I am not so smit with antiquarian from the face of the earth itself, every mania, as to imagine, or to atteinpt to intimation, every record of antiquity ; persuade others to imagine, that a and thus I would train up a young, * Ruin” is preferable, as an object of and a bustling, and a trifling generapleasurable contemplation, to an entire tion, to consider pleasure and pudding and a sublime edifice; but I assured- as all in all ! ly think, that when these floating My reflections have assumed this wrecks on the ocean of time are asso- cast, in consequence of a visit, or pleaciated not only with the mere display sure excursion rather, whici), a few of architectural design and execution, days ago, I was induced to make, in but with the ancient spirit and moral company with a highly respectable energies of our country, with much and intelligent friend, to the ruins of that it has now lost, but which once Falkland Palace. Understanding that rendered it dignified in its internal the present proprietor of these “ Royal character, and imposing in its external Ruins," and of the extensive grounds relations, our patriotism must be of a around them, (J. Bruce, Esq.) had, Fery suspicious description indeed, if it with a great deal of good sense and is not awakened and strengthened by proper feeling, ordered the Palace to be the contemplation of them. There is enclosed by a sufficient wall, and thus nothing, in my opinion which is more protected from that dilapidation untruly salutary to our national health der which, in the course of ages, it had and prosperity, than this reverence for, suffered so much, and by means of and frequent conversation with, the which (if permitted to be proceeded “Mighty Past.” And, should the time in) not a vestige would in a few years ever arrive when a Scotsman can tra- remain, I was anxious, ere the inclovel over the land of his fathers, hal- sure should be completed, and the forlowed as it is in almost every direction mer aspect of the ruins, by the openwith reminiscences of their public cha- ing up of some new views,* in some racter or domestic life, without taking measure altered, to saunter over, unany interest in such recollections, he der the conduct of a well-informed will then be ripe for a state of rebel- and intelligent guide, the venerable, lion or of vassalage. He will either and time-hallowed precincts. It was have actually forfeited his claims to in- a June day, and worthy of Juno herdependence, or be prepared to do so. self. The wind, which had long resistWere I desirous of reducing our na- ed every southern tendency, and which tional character, whether considered in had regularly at night-fall checked reference to loyalty or to patriotism, to round in sullen obstinacy to the east, all that binds our hearts to the throne, had at last yielded up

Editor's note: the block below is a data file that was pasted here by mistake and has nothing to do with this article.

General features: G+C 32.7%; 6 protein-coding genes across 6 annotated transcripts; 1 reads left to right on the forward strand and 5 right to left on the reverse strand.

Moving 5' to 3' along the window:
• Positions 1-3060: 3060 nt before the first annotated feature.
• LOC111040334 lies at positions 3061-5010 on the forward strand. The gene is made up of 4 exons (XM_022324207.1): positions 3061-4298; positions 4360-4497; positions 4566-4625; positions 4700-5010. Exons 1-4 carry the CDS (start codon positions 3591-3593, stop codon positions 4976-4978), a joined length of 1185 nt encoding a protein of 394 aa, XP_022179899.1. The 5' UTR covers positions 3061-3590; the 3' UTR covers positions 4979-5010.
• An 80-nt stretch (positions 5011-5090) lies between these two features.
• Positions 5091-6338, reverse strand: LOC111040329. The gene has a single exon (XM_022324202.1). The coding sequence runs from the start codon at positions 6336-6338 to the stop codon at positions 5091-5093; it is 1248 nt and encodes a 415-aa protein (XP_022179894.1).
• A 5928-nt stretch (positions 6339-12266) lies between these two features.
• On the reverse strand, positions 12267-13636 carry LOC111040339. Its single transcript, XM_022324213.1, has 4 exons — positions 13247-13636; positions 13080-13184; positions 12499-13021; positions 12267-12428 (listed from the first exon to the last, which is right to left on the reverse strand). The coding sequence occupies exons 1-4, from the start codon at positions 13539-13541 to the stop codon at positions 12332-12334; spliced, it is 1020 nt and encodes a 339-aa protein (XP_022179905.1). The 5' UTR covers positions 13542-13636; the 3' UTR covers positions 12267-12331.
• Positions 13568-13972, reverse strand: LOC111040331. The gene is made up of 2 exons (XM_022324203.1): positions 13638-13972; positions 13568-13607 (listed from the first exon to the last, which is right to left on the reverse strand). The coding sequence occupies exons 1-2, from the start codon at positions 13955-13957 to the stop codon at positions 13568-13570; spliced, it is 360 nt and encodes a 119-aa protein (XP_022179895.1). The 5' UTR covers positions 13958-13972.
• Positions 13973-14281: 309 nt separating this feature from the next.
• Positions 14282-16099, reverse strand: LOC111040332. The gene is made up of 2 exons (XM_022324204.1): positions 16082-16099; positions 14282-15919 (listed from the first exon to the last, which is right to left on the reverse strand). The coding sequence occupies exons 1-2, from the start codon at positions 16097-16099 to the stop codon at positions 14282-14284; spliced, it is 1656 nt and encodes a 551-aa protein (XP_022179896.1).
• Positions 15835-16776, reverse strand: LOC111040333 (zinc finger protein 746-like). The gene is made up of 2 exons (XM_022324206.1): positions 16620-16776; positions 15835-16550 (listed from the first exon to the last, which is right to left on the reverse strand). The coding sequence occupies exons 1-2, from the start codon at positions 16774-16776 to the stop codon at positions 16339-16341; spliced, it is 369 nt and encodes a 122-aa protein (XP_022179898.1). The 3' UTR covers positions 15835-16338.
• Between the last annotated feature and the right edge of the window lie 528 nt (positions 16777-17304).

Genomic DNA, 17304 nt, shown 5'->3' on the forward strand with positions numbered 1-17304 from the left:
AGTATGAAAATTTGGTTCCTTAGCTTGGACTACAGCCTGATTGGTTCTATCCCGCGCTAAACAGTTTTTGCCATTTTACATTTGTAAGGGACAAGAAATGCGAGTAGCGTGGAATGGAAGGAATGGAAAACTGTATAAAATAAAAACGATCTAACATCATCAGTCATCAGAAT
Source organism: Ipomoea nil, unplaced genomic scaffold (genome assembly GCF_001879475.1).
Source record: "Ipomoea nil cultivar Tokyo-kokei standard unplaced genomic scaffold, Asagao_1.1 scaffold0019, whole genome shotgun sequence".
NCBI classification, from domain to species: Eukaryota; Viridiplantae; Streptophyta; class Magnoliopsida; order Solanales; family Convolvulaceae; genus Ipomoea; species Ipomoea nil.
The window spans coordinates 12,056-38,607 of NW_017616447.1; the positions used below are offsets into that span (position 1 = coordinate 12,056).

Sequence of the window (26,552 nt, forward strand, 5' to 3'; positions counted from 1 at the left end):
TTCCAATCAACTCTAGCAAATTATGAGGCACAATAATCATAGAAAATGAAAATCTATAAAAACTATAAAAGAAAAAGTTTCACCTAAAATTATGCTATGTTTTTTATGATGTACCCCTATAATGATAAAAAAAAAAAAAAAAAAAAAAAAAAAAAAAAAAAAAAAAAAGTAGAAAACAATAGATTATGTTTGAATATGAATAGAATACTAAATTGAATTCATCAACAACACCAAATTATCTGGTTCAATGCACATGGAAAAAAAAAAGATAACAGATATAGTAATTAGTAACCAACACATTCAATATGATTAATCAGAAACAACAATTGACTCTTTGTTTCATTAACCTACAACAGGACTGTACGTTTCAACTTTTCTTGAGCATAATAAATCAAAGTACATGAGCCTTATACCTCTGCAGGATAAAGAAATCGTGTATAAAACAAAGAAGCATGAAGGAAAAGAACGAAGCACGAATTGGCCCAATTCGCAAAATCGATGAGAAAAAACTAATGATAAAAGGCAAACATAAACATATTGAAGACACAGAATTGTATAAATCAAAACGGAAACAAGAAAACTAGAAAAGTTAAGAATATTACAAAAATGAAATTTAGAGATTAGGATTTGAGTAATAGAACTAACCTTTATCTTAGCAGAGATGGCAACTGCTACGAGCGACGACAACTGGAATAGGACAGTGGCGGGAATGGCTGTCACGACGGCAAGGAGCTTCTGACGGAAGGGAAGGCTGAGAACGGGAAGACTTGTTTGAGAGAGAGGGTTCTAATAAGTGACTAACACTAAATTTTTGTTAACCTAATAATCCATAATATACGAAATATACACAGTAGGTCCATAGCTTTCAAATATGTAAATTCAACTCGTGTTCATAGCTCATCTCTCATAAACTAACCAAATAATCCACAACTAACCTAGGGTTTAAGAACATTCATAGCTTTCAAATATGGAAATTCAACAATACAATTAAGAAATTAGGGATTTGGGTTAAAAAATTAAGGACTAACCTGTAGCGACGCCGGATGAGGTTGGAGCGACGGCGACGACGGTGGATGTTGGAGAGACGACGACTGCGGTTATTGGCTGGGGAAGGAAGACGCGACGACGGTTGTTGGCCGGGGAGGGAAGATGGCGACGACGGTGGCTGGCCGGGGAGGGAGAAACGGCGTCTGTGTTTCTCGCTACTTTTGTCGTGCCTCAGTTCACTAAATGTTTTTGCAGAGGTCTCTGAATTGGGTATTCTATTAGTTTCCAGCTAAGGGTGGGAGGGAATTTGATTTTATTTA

«s the point," or that attaches us to our national con- and came over our faces, as weadvanced stitution and privileges; from the ple- upon our expedition, in all the blannitude of authority, or rather from the dishment and softness of an Italian atinsidious covert of design, I would mosphere. The sun, which had obissue forth my mandate, that all the tained sufficient elevation to overshoot monuments of our ancient history the highest parts of the Lomond hills, should be erased—that with the ruins yet not to irradiate the northern asof the cathedral, as well as with the pect, flooded down his beams upon us, toinb-stones of the martyrs, men should over a dark and still sunless backbuildoffices, and construct fences—and ground, through which trees, and turthat the fast mouldering palaces of the rets, and cottage-smoke were beginrace of Stuart should yield up their ning to penetrate into light. There last foundation-stone to grace the lin, was a freshness and a hilarity over the tels of some modern villa, or figure whole face of nature, according well from the snug parlour chimney of some with that lightness of heart, and buoyburgh magistrate. I would become a ancy of spirit, which generally accomsecond Edward, and efface not only panies, as well as suggests, such carefrom paper and parchment, but even less, and, as the busy world deem it,

The alterations here alluded to, are towards the north side of the Palace, by means of which the northern aspect, which was formerly concealed by trees and some rising grounds, will be opened up, and travellers upon the Cupar and Perth roads, by Auchterinuchty, will have an excellent view of the ruins.